The U.K. ‘gagging law’ could strangle freedom of speech

By Lewis G. Parker

In January, the U.K. Parliament passed a new “gagging law” that critics claim will silence online petitioners and political bloggers in the months before an election. The law has been widely condemned by bloggers, activists, and unions across the political spectrum, many of whom are ready to flout the rules and face arrest.

The Transparency of Lobbying, Non-party Campaigning and Trade Union Administration Act is supposed to regulate election campaign spending by those not registered as political parties or standing for election and introduces a statutory register for consultants and lobbyists.

The law could also force independent websites loosely affiliated to a political party…to be considered part of the party’s spending

“The point is to prevent big money piling into constituency election campaigns, dwarfing the spending limits of candidates themselves, and effectively buying seats for rich benefactors,” Liberal Democrat Shirley Williams told the Guardian.

“We have seen in the US the corrosive effect of the millions of dollars spent buying political influence. The intention here is to keep that trend firmly on the other side of the Atlantic, and ensure what non-party ‘Super-PAC’ type spending does occur is totally transparent.”

While the act may be targeting lobbyists on the surface, it’s indirectly taking out independent bloggers, those serving as government watchdogs.

Beginning with the 2015 elections, political blogs that spend over £20,000 in the seven months before the poll—a modest salary for one or two full-time bloggers—will now be required to register with the Electoral Commission and comply with potentially time-consuming new accounting regulations.

The law could also force independent websites loosely affiliated to a political party, such as Conservative Home and Labour List, to be considered part of the party’s spending for the election and thus have to seek permission to carry on blogging about electoral issues or running campaigns that influence voters.

The central issue for blogs is the £20,000 figure, which would be problematic even for smaller sites, like LabourList, the independent blog operated by Mark Ferguson. “Add on server costs and other necessities for maintaining a blog of LabourList’s size and we’d cross that threshold with ease,” Ferguson said.

“It’s not quite like Putin’s Russia, but it’s heading in that direction,” offered Paul Staines, founder of the Guido Fawkes blog.

For activists and petitioners such as 38 Degrees, the spending limit for “non-party campaigning” before an election has been reduced by more than 60 percent to £319,800, and just under £10,000 per constituency, which would barely cover the cost of sending each voter a leaflet. The range of expenses that now have to be included in the budget have also been widened to include staff and office costs.

It seems the government will have a fight to enforce the new lobbying bill. Not only has the regulator, Electoral Commission, already deemed it unenforceable, large swathes of 38 Degrees members and bloggers such as Ferguson have stated they are willing to face the consequences of breaking the law.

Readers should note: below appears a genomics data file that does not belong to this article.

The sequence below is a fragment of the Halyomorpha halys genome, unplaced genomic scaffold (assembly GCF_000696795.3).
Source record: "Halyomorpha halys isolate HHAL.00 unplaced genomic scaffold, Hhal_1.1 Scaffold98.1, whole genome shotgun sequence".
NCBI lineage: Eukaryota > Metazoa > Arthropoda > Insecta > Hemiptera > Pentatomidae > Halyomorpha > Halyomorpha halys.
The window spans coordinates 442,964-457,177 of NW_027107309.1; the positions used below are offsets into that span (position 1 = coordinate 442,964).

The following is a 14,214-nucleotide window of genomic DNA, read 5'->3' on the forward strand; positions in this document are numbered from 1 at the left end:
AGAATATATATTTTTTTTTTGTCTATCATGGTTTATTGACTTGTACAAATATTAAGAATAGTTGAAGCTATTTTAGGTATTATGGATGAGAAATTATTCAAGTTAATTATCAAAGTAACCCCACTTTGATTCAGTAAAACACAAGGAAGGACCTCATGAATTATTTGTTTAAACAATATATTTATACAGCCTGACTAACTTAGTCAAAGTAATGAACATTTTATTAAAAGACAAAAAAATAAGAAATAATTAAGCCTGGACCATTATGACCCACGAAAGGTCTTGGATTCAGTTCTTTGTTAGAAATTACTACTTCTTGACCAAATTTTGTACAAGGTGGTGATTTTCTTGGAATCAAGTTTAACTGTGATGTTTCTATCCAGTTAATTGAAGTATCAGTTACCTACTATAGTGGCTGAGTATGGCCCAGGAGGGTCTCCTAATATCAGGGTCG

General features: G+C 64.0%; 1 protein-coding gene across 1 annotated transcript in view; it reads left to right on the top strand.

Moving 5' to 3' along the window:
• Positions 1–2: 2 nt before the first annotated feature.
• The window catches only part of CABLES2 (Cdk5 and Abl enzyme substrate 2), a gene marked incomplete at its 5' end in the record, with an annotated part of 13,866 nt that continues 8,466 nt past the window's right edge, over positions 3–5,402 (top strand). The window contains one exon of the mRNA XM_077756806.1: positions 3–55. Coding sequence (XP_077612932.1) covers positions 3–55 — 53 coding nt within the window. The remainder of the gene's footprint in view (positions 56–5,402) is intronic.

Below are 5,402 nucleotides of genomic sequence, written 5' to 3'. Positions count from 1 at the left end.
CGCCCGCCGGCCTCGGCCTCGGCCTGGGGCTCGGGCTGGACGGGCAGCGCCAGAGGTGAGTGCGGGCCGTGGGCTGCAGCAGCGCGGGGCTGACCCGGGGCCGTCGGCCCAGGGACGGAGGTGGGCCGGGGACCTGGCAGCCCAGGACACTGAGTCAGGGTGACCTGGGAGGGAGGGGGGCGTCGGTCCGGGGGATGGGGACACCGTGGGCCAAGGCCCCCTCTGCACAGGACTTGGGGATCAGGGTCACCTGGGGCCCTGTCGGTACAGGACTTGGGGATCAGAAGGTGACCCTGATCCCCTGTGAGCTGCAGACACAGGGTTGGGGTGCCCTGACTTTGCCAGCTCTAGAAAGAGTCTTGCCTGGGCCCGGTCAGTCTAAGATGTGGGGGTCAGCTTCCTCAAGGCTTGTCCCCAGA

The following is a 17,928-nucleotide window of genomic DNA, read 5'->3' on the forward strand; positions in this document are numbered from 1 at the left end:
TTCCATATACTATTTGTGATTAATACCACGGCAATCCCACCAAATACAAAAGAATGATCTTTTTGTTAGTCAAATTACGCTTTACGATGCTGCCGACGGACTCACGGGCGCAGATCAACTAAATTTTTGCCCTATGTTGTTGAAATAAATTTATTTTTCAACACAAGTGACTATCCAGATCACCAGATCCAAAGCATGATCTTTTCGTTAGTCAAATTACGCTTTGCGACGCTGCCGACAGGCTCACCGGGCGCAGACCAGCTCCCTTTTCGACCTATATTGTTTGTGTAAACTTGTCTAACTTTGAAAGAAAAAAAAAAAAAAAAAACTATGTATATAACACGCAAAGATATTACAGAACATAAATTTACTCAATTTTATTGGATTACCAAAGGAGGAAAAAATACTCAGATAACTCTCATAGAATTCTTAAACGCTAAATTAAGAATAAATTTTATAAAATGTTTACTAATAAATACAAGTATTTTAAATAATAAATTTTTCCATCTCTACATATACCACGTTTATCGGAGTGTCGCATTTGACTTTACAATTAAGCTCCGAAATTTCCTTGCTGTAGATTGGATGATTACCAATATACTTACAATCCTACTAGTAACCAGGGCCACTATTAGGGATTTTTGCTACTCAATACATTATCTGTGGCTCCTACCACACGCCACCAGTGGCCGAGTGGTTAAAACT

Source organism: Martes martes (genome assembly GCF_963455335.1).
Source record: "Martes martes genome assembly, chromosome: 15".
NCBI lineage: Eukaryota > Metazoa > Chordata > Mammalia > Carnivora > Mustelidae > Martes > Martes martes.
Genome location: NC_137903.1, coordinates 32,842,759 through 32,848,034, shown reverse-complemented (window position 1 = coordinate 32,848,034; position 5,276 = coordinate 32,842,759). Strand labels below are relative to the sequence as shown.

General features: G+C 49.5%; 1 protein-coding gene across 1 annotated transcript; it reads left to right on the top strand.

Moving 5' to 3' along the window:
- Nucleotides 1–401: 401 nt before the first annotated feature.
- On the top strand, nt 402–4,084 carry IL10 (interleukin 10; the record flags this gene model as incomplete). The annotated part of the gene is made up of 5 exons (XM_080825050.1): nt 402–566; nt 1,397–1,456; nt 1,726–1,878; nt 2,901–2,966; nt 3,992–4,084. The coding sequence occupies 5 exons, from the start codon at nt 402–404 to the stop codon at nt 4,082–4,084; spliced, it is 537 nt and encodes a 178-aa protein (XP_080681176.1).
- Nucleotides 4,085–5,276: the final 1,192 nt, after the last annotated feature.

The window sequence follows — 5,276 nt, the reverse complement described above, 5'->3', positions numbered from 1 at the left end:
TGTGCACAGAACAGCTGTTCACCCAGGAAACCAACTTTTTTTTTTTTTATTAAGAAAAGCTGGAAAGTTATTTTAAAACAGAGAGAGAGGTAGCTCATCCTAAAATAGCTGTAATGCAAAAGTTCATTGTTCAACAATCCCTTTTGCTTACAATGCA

The Electoral Commission will announce its recommendations to bloggers, activists, and unions in July 2014, along with the penalties it will impose for those who flout the rules, which have yet to be decided.

“If the government honestly think they can force me to go and ask permission from Ed Miliband to carry on blogging in election year – or for other bloggers to do likewise – they can get lost,” Ferguson said.

“I’d rather break electoral law and get arrested than surrender the independence of this blog, thank you very much.”

38 Degrees was set up in 2009 as a “people power” movement that uses a huge email list, social networks, and local activist meetings to drum up support and aggressively lobby for popular issues. With 1.7 million members—nearly four times more than all the major parties combined—38 Degrees has forced government U-turns on some of the biggest issues of the day, such as the selling of national forests to private companies and ill-fated proposal to cap the number of times people can see a doctor.

38 Degrees campaigner Becky Jarvis says the group will probably get around the gagging law, by hook or by crook. “There’s certainly a percentage of members that want to form a political party,” said Jarvis, since under electoral law a political party is allowed to spend much more than a blogger or a petitioning site.

The law’s toughest curb on corporate interests…will only apply to “third party” influence peddlers.

“There is also a large percentage who say they are willing to flout the law and risk being taken to court. There’s quite a lot of people interested in using lawyers to get around the law.

“A very, very small number of people want to comply with the gagging law.”

The bill was sold to the British public partly by pointing to the U.S., where money has the constitutionally privileged status of “speech,” and pretending the new law will prevent our political system becoming like Washington, D.C., where politicians are effectively owned by their big-money backers and nobody else really has any influence whatsoever.

He’ll end up breaking the rules.

Except it will most likely do the opposite, since the law’s toughest curb on corporate interests—a new register of lobbyists—will only apply to “third party” influence peddlers. It won’t compel the 80 percent of lobbyists in the UK currently working directly for large firms to sign up. So the political wings of Shell oil, the Murdoch media empire, and other huge lobbying powers won’t be affected by the new legislation. And the rules governing big-money donations to political parties will also remain unchanged.